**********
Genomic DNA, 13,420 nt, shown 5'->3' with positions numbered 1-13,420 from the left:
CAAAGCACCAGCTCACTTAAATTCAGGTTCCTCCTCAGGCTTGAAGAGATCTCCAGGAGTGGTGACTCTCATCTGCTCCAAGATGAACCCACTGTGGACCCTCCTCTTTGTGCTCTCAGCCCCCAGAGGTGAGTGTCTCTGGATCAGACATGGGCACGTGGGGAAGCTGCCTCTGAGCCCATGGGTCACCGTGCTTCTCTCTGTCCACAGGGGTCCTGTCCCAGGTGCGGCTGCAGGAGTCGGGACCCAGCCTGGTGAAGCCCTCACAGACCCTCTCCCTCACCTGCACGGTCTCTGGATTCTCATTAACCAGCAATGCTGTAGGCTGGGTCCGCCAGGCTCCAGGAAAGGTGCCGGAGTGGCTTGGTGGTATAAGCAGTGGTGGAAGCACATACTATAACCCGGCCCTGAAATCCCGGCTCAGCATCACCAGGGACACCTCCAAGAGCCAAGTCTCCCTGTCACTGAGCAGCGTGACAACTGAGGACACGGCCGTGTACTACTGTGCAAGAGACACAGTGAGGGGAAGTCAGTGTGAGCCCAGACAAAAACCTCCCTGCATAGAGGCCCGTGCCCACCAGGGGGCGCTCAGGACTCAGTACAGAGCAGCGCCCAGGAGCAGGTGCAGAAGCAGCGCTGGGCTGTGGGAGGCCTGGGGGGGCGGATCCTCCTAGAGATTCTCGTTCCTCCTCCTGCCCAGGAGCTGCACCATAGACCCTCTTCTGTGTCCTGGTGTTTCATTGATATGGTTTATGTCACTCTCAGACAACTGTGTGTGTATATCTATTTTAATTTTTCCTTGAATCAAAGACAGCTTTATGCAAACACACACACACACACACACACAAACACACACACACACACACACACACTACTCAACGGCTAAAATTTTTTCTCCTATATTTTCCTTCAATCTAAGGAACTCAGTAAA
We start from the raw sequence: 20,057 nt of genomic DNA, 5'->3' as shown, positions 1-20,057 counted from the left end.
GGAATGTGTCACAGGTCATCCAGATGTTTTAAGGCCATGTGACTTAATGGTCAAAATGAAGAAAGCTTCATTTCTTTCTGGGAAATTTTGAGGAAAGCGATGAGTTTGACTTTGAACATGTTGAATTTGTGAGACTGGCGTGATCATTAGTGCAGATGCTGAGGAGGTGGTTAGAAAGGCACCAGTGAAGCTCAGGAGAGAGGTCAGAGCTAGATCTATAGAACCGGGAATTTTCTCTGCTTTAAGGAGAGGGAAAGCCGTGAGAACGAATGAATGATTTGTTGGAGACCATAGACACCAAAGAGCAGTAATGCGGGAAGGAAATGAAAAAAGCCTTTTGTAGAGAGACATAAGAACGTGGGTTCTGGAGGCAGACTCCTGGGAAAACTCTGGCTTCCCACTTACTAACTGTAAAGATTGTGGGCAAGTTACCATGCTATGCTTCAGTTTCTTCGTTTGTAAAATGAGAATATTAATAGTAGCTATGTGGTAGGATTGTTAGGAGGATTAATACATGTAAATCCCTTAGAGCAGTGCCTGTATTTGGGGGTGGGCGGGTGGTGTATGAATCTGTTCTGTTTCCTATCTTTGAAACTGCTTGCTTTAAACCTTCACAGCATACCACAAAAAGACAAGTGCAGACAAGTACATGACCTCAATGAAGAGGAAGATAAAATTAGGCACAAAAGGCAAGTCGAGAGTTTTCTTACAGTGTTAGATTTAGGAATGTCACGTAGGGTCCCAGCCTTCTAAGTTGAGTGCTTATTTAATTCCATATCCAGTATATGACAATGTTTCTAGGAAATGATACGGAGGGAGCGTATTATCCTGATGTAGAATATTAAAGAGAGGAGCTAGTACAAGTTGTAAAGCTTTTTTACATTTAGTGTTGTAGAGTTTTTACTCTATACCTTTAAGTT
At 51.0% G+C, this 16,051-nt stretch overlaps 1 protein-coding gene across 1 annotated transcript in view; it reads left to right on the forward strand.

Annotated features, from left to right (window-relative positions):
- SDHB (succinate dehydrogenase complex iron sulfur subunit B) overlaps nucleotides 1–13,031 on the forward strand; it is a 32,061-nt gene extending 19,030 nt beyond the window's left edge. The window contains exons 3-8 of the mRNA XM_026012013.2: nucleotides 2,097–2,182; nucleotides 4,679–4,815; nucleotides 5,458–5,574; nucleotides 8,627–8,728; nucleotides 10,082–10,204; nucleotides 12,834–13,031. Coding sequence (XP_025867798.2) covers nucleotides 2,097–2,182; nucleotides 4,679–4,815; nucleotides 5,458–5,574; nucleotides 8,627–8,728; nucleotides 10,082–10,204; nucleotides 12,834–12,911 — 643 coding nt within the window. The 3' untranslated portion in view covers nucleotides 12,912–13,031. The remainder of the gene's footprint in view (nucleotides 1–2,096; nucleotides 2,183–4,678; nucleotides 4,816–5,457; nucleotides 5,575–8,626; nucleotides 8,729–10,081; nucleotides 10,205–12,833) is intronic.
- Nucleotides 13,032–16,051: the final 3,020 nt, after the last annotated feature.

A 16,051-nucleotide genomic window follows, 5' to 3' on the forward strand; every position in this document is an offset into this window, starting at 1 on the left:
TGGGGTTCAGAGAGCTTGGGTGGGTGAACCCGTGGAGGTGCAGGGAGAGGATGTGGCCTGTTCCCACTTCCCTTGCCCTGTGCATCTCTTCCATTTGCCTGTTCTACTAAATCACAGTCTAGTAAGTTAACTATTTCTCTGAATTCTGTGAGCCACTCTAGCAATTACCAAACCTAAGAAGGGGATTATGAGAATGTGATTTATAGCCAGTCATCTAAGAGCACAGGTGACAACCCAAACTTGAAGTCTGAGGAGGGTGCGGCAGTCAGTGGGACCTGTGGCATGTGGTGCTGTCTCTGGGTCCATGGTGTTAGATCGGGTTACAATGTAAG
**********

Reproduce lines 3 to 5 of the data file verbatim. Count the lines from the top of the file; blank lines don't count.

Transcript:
We start from the raw sequence: 20,057 nt of genomic DNA, 5'->3' as shown, positions 1-20,057 counted from the left end.
GGAATGTGTCACAGGTCATCCAGATGTTTTAAGGCCATGTGACTTAATGGTCAAAATGAAGAAAGCTTCATTTCTTTCTGGGAAATTTTGAGGAAAGCGATGAGTTTGACTTTGAACATGTTGAATTTGTGAGACTGGCGTGATCATTAGTGCAGATGCTGAGGAGGTGGTTAGAAAGGCACCAGTGAAGCTCAGGAGAGAGGTCAGAGCTAGATCTATAGAACCGGGAATTTTCTCTGCTTTAAGGAGAGGGAAAGCCGTGAGAACGAATGAATGATTTGTTGGAGACCATAGACACCAAAGAGCAGTAATGCGGGAAGGAAATGAAAAAAGCCTTTTGTAGAGAGACATAAGAACGTGGGTTCTGGAGGCAGACTCCTGGGAAAACTCTGGCTTCCCACTTACTAACTGTAAAGATTGTGGGCAAGTTACCATGCTATGCTTCAGTTTCTTCGTTTGTAAAATGAGAATATTAATAGTAGCTATGTGGTAGGATTGTTAGGAGGATTAATACATGTAAATCCCTTAGAGCAGTGCCTGTATTTGGGGGTGGGCGGGTGGTGTATGAATCTGTTCTGTTTCCTATCTTTGAAACTGCTTGCTTTAAACCTTCACAGCATACCACAAAAAGACAAGTGCAGACAAGTACATGACCTCAATGAAGAGGAAGATAAAATTAGGCACAAAAGGCAAGTCGAGAGTTTTCTTACAGTGTTAGATTTAGGAATGTCACGTAGGGTCCCAGCCTTCTAAGTTGAGTGCTTATTTAATTCCATATCCAGTATATGACAATGTTTCTAGGAAATGATACGGAGGGAGCGTATTATCCTGATGTAGAATATTAAAGAGAGGAGCTAGTACAAGTTGTAAAGCTTTTTTACATTTAGTGTTGTAGAGTTTTTACTCTATACCTTTAAGTT
At 51.0% G+C, this 16,051-nt stretch overlaps 1 protein-coding gene across 1 annotated transcript in view; it reads left to right on the forward strand.